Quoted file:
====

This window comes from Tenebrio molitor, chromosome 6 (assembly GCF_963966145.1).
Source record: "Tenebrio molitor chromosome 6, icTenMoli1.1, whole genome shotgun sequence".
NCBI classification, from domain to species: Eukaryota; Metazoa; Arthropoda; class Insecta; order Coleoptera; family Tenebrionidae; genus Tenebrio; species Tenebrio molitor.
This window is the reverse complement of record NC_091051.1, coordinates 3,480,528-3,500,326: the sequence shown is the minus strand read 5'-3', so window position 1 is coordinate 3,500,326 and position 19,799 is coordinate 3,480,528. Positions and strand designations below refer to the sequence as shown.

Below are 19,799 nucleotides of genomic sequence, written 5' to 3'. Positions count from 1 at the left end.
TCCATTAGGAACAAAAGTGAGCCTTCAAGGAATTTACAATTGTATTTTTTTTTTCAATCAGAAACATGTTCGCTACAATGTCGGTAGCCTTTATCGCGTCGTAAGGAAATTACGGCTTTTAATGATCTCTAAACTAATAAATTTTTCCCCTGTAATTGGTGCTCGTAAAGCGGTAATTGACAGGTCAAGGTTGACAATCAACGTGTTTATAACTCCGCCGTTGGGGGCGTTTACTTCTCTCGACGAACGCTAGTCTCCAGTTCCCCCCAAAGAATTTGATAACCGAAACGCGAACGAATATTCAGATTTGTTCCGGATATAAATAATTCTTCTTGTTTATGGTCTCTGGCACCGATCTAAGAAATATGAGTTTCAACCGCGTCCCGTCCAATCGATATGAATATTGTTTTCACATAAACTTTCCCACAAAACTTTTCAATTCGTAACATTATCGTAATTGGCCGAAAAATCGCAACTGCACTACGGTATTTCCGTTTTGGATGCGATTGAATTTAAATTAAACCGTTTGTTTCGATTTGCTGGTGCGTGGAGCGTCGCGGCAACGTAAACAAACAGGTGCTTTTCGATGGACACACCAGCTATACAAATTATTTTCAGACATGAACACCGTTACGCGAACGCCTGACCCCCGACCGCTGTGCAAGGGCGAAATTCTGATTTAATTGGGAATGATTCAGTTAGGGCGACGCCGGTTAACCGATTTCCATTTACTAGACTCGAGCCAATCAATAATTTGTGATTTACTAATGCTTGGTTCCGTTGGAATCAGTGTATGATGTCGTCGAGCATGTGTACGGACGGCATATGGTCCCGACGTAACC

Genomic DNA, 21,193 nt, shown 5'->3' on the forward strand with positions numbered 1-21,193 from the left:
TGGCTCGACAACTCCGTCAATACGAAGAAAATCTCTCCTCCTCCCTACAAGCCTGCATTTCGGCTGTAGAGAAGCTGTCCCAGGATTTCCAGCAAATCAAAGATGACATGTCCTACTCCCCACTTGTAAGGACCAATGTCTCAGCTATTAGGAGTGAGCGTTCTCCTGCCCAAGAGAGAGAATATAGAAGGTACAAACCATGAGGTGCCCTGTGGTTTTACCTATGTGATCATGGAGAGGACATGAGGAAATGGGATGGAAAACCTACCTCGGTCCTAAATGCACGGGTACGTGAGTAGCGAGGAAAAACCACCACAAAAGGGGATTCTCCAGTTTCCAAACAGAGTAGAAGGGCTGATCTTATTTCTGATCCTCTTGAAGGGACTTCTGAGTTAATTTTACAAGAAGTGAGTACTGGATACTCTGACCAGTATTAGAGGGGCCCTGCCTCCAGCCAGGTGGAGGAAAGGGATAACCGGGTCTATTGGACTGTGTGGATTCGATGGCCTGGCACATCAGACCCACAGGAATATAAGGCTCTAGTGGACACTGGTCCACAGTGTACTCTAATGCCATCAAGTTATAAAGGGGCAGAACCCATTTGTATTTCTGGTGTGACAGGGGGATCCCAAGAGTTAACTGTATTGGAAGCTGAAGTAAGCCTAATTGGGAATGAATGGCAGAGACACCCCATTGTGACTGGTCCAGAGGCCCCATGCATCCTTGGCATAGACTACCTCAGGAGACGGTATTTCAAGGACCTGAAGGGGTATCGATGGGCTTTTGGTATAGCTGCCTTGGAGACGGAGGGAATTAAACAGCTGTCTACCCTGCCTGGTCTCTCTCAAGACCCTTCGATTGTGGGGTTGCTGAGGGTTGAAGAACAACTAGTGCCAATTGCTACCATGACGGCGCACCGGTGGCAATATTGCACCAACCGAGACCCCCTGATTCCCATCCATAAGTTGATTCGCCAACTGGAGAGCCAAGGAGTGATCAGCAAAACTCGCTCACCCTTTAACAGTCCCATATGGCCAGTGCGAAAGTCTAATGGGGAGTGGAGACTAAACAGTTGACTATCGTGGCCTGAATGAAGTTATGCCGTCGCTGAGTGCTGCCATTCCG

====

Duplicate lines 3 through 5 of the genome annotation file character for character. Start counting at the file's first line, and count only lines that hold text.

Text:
NCBI classification, from domain to species: Eukaryota; Metazoa; Arthropoda; class Insecta; order Coleoptera; family Tenebrionidae; genus Tenebrio; species Tenebrio molitor.
This window is the reverse complement of record NC_091051.1, coordinates 3,480,528-3,500,326: the sequence shown is the minus strand read 5'-3', so window position 1 is coordinate 3,500,326 and position 19,799 is coordinate 3,480,528. Positions and strand designations below refer to the sequence as shown.

Below are 19,799 nucleotides of genomic sequence, written 5' to 3'. Positions count from 1 at the left end.